by Nataly H. Aranzamendi
A warming planet is changing the environment that animals used to know, let’s explore what is changing for Chinstrap penguins.
Chinstrap penguins live around the Antarctic Circle. They can breed in Antarctica, Argentina, Bouvet Island, Chile, the Falkland Islands, the French Southern Territories, and South Georgia and the South Sandwich Islands1. Their diet mainly consists of fish, krill, shrimp and squid for which they regularly swim up to 80 Km to obtain1.
A recent study found that when ocean conditions change, Chinstrap penguins might have to travel farther and spend more effort to get their favorite prey2.
Chinstrap penguins depend heavily on Antarctic krill, as other animals in Antarctica do. Krill are small crustaceans found in all the world’s oceans. In the Southern Ocean, the Antarctic krill is the most abundant species and is a key resource and a keystone species in these ecosystems3. The dependence of Chinstrap penguins on krill is particularly relevant during the breeding season.
Small swarms of krill can aggregate around coastal and shelf areas, while large swarms are more likely to be found at sea. Sometimes, when wind currents change drastically, it creates very poor conditions for krill to feed (e.g. less availability of phytoplankton) and the krill must dissipate from small coastal aggregations, thereby becoming a sparse or even absent resource in these areas2.
Recent studies have found that climate change will bring an increase in frequency of El Niño events. But not only will those events increase in frequency, upcoming El Niños are likely going to be stronger than before, and are going to be associated with extreme weather events4, such as warm waters and variable wind currents. Variable wind currents have the potential to make krill distributions unpredictable.
The distances that adult Chinstrap penguins traveled from nest to foraging sites were measured during two breeding seasons in 2014 and 2016, in breeding colonies located at the Powell Island in the South Orkney Islands archipelago. Both breeding seasons were characterized by different environmental conditions. In 2016, an unexpected short-lived El Niño occurred provoking coastal down-welling and reducing coastal krill availability2.
Adult Chinstrap penguins in 2016 had to travel farther and stayed at sea longer on each trip. The 2016 penguins also had to cover larger areas at sea on each trip. Normally, when penguins forage for krill, they prefer to do so in coastal waters, where small swarms are aggregated in dense packs. Penguins remain in these high density patches until those patches are depleted. Since strong wind currents make krill less aggregated, penguins have to travel farther for food.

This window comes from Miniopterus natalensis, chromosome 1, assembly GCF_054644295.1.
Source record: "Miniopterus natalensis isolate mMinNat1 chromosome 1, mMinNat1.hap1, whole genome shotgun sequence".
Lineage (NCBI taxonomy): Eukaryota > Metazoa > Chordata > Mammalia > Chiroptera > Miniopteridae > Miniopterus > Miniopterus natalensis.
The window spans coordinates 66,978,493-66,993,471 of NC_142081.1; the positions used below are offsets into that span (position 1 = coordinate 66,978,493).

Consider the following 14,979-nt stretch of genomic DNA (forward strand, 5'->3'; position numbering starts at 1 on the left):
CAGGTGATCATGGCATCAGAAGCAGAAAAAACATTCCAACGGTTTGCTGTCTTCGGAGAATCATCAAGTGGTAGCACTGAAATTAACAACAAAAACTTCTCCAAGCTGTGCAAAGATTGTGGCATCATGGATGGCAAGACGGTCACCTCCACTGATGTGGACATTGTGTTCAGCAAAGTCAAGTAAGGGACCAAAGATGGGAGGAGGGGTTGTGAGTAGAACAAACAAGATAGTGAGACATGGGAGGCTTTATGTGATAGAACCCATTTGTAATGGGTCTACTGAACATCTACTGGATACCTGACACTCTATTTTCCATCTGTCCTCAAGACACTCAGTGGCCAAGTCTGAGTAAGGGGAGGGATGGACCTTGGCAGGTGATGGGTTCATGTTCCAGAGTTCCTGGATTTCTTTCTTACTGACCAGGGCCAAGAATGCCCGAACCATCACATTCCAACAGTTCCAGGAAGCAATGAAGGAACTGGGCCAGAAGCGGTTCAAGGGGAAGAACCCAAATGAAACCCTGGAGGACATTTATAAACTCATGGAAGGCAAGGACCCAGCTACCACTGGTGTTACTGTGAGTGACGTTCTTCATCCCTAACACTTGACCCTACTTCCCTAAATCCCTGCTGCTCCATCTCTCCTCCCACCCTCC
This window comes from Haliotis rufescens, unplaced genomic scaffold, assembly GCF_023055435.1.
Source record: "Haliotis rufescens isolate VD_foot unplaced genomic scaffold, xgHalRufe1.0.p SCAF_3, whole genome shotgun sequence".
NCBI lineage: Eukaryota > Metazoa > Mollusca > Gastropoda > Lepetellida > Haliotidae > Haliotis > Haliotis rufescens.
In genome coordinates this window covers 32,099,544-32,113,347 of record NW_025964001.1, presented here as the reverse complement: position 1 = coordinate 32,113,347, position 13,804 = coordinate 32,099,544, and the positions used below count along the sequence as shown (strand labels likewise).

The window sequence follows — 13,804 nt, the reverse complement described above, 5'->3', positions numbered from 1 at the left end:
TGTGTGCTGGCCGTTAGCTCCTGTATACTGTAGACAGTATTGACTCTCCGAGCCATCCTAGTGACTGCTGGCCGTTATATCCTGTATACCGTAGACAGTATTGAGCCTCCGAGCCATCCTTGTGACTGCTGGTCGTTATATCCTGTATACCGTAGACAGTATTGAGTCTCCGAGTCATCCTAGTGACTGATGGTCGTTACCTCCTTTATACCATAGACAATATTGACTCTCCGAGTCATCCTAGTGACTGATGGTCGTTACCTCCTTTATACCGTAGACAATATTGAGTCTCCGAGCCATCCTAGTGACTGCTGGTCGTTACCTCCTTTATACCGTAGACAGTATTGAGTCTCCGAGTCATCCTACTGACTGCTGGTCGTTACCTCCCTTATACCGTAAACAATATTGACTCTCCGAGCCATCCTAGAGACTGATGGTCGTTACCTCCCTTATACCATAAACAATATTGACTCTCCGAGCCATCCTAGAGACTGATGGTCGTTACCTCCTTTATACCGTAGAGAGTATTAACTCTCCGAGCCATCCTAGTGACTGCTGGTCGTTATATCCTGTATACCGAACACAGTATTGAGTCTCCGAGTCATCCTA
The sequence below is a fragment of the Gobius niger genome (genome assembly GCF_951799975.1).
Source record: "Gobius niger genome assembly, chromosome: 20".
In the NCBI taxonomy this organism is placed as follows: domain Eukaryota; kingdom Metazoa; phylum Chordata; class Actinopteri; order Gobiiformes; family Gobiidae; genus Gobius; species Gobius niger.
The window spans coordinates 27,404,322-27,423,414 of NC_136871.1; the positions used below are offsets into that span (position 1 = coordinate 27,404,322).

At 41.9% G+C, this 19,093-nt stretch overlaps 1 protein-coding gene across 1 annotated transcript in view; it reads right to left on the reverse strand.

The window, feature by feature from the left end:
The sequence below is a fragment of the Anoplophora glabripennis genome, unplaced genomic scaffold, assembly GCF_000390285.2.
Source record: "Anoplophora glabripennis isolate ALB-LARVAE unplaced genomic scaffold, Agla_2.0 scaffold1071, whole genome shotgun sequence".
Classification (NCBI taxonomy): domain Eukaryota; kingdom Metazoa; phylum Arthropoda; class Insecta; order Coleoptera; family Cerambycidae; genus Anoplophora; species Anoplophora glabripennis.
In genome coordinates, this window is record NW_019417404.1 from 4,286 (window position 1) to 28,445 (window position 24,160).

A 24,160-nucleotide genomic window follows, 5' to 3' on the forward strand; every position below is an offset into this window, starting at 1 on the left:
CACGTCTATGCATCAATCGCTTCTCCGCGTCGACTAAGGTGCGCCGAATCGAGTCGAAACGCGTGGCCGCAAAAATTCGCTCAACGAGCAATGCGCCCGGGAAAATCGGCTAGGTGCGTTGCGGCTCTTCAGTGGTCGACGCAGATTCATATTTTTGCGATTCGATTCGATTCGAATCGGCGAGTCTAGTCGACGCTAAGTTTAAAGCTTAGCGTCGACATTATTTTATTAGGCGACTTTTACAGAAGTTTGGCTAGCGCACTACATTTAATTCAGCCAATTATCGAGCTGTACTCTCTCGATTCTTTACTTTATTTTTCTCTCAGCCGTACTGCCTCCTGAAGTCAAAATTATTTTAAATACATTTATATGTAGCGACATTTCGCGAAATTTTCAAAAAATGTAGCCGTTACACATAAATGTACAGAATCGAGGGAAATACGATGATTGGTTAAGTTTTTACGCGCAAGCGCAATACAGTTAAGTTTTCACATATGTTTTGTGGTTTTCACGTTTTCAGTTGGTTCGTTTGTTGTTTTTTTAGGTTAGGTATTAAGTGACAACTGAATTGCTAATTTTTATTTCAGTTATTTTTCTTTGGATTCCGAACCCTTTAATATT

Penguins normally travel far if they need to, but the energetic consequences of moving longer distances than usual are still not known. There is also another constraint. When chicks are out of the nest at the crèches, adult penguins are limited by the amount of time they can spend away and sometimes are forced to come back before they’ve finished foraging enough prey for themselves and their chicks.
Some adult penguins tracked in 2016 traveled between three to 10 times the maximum distances measured in 2014. Although the consequences of such differences were not measured in this population, the authors of the study suggest that such a shift in behavior could potentially cause nest desertions and increase chick mortality.
There is another factor that might represent increasing pressure for Chinstrap penguins and other Antarctic wildlife: the commercial exploitation of Antarctic krill.
Antarctic krill has been always considered an abundant resource and has been heavily exploited in the past. Thanks to regulations implemented in the last decades there has been a rebound in krill abundance, to which some fisheries have responded increasing their quota. Krill fisheries prefer southern waters because, just as for the penguins, the fisheries can find swarms of krill grouped in a more predictably way3.
The impact that the exploitation by fisheries and climate change combined will have on krill availability is still unknown but could be catastrophic for all wildlife in the Southern Oceans.
Luckily for some species, it was recently announced that krill fishing companies operating in Antarctica will stop operations in buffer zones close to breeding colonies of penguins from 2020 onwards3. This could alleviate the pressure coming from the fisheries industry, however we still have not found an accurate way to predict the impact of changing climatic conditions on the survival of this species. Whatever happens next for Chinstrap penguins will have to be seen in the upcoming years.
What a diet these penguins have! Did you know about this? Let us know what you think.
Also check out some of the other blogs we have:
Lowther, A. D., Trathan, P., Tarroux, A., Lydersen, C., Kovacs, K. M., & Handling editor: Howard Browman. (2018). The relationship between coastal weather and foraging behaviour of chinstrap penguins, Pygoscelis antarctica. ICES Journal of Marine Science, 75(6), 1940-1948.
Cai, W., Wang, G., Dewitte, B., Wu, L., Santoso, A., Takahashi, K., … McPhaden, M. J. (2018). Increased variability of eastern Pacific El Niño under greenhouse warming. Nature, 564(7735), 201–206. https://doi.org/10.1038/s41586-018-0776-9